By then, another story had attached itself to the chairs. In 2009, the Lawrence Journal-World discussed the macabre furniture item in a column titled "Ghoulish pieces attract collectors," and suggested that the chair had something to do with a Masonic ritual.

So—aside from the joy of a good meme—what’s the deal? Was this chair used in some secret society's ceremony, or is it just a strange artifact made by some long-forgotten Russian woodworker?

A Macabre Fantasy

According to James Jackson, the answer is neither. Jackson—the president and CEO of Jackson’s Auctions in Cedar Falls, Iowa, and a specialist in Russian art—sold the chair that was featured in several of the early news stories.

He says most of these chairs were probably made in the '90s, but were designed to look older to fool buyers into forking over more money. “These are the type of things that are created in various markets to appeal to the eclectic, exotic tastes of a wannabe fine art consumer,” Jackson tells Mental Floss. “So the person making this chair—and the guy buying it and reselling it—they understand this brain very well.”

The precise origins of the chairs Jackson's sold are murky. A couple of the chairs were sold to a third-party seller called a consignor, who then resold them to Jackson’s Auctions. Jackson suspects they were probably made somewhere in Europe—probably at a workshop where the primary goal is to “make a buck.” That would explain why no artist or craftsman's name is ever attached to the chairs.

These “fantasy chairs” were initially thought to be rare, and some sellers may have benefited from the myths and stories surrounding their origin. Over the years, people started to see more and more of these chairs at auction, which contributed to their diminishing value. Jackson said his auction house sold one of the chairs for $2600 in 2008, but in 2012, the price dropped to $1500. At its lowest price point, a skeleton chair sold for $900 in Detroit, according to Jackson's database of different auction houses.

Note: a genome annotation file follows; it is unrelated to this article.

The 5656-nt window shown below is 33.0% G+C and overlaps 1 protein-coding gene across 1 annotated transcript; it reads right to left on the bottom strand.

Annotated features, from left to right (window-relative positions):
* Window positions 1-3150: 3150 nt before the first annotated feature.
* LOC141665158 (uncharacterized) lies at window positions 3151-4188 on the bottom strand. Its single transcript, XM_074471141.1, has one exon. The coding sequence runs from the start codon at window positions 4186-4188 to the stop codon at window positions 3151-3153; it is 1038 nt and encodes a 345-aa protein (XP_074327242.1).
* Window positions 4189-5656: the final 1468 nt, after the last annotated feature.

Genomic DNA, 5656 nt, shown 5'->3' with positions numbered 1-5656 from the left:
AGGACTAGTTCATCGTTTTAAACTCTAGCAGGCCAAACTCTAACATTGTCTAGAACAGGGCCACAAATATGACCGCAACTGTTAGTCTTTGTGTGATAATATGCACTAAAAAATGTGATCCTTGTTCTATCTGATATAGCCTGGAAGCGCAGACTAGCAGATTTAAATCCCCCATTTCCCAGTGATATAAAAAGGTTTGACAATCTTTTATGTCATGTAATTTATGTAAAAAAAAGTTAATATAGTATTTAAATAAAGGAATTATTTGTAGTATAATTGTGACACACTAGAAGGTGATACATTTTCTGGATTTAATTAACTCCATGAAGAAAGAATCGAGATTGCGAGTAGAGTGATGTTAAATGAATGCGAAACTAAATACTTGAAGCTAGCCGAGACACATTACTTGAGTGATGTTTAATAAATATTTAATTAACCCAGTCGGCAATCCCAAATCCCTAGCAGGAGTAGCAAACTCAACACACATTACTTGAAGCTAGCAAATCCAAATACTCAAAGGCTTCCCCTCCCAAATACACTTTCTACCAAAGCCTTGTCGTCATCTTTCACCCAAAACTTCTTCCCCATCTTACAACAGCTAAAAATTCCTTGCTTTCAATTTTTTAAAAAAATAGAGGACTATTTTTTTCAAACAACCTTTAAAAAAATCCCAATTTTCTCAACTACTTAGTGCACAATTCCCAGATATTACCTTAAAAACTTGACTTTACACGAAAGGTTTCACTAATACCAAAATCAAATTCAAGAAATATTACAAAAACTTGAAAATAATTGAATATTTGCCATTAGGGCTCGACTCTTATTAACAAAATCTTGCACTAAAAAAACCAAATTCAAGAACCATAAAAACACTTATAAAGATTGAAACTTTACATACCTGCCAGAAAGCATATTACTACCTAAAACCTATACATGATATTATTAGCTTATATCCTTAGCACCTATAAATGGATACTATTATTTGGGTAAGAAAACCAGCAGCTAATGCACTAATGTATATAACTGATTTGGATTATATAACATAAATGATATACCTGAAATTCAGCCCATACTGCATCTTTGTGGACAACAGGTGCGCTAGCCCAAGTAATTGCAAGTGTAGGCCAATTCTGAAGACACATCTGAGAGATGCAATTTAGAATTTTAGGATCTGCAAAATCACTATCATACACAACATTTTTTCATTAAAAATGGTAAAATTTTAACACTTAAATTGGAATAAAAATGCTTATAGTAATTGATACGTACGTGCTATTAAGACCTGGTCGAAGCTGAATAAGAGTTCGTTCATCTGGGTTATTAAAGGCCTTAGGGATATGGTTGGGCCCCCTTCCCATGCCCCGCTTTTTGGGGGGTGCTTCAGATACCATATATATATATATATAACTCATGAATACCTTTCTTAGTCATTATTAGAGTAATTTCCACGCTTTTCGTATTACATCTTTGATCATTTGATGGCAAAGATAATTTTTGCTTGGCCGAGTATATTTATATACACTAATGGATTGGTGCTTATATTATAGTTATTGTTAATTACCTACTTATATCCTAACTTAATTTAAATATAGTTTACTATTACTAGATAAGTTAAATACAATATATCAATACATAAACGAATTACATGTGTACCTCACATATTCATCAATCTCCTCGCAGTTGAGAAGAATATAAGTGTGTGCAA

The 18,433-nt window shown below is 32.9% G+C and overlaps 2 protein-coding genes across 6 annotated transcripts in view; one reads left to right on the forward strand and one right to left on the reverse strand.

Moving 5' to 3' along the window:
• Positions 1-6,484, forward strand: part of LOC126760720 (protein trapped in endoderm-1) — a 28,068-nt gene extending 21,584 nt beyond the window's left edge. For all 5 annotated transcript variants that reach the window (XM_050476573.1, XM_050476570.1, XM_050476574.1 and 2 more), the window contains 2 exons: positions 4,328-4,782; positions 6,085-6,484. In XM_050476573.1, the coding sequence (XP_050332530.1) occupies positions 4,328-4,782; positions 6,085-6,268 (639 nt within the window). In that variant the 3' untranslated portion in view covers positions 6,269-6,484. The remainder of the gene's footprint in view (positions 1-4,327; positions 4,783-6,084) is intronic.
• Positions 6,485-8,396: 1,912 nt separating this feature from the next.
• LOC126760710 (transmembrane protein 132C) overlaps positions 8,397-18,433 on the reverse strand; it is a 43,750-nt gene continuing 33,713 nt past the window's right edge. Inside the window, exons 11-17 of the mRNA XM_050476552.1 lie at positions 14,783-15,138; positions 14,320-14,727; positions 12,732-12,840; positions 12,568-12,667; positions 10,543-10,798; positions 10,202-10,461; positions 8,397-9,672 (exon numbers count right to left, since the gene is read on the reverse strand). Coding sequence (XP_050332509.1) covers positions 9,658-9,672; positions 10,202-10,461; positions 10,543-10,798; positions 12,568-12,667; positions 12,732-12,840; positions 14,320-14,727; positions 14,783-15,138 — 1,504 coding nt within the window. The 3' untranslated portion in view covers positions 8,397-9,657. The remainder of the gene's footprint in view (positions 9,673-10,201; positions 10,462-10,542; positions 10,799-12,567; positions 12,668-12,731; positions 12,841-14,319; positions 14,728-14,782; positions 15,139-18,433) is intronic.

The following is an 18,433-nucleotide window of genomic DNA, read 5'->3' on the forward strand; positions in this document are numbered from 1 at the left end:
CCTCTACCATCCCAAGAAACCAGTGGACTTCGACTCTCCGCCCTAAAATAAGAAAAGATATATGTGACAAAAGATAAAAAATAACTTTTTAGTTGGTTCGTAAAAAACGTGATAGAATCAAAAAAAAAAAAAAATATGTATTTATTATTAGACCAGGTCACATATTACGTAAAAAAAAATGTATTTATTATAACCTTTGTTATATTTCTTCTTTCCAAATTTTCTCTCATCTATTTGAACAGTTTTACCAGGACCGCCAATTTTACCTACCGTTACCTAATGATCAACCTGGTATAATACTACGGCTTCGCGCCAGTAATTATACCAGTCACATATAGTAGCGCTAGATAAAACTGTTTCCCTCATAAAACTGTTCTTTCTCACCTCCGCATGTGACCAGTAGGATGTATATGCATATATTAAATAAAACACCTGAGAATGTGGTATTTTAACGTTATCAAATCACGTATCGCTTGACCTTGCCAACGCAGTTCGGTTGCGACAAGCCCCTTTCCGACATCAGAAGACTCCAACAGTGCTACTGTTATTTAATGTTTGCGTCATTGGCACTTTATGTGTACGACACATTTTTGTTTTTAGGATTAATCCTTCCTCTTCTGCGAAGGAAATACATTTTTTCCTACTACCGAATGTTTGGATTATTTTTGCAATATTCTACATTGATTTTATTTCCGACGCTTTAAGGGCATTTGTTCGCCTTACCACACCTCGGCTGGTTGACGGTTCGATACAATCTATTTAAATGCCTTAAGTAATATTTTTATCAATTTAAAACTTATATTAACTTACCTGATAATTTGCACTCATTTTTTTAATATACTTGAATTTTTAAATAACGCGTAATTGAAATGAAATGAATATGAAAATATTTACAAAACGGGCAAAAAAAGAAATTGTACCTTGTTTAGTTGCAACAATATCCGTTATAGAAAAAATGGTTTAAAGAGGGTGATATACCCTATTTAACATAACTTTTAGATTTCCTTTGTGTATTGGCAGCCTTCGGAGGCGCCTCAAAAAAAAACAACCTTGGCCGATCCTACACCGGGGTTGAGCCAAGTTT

Artifacts of the Hyperreal

Jackson says the skeleton chairs remind him of the vampire slayer kits that were popular in the '90s, and continued to be sold throughout the 2000s (they still pop up on eBay and other online auctions from time to time). Wooden trunks—purportedly full of vampire-repelling tools from the 1800s such as wooden stakes, garlic, a crucifix, and sometimes pistols—used to command high prices at auction. Sotheby’s even sold one for $25,000 in 2011.

“It was BS,” Jackson says of the trunks, explaining that while they may have contained old tools, the pieces were assembled later for commercial purposes and given a phony backstory. “Whenever we see anything weird like that, it’s an automatic red flag. To the consumer, though, they want it to be some rare and unusual thing—and that’s not true.”

Jackson said one obvious sign that the slaying kits were inauthentic was that "they don’t show up in any literature prior to the 1990s, [and] something like that would have been written about somewhere.” In hindsight, Jackson thinks the whole scam was pretty comical. He said you had experts on TV doing careful analyses of the paper labels inside these kits, when in reality, all they had to do was use a magnifying glass to see that the letters were printed by a dot matrix.

"It’s like doing a metallurgic study on a brand new Mercedes-Benz," he said. “I didn’t have to get a microscope out and a black light and spend an hour fondling it. It’s common sense.”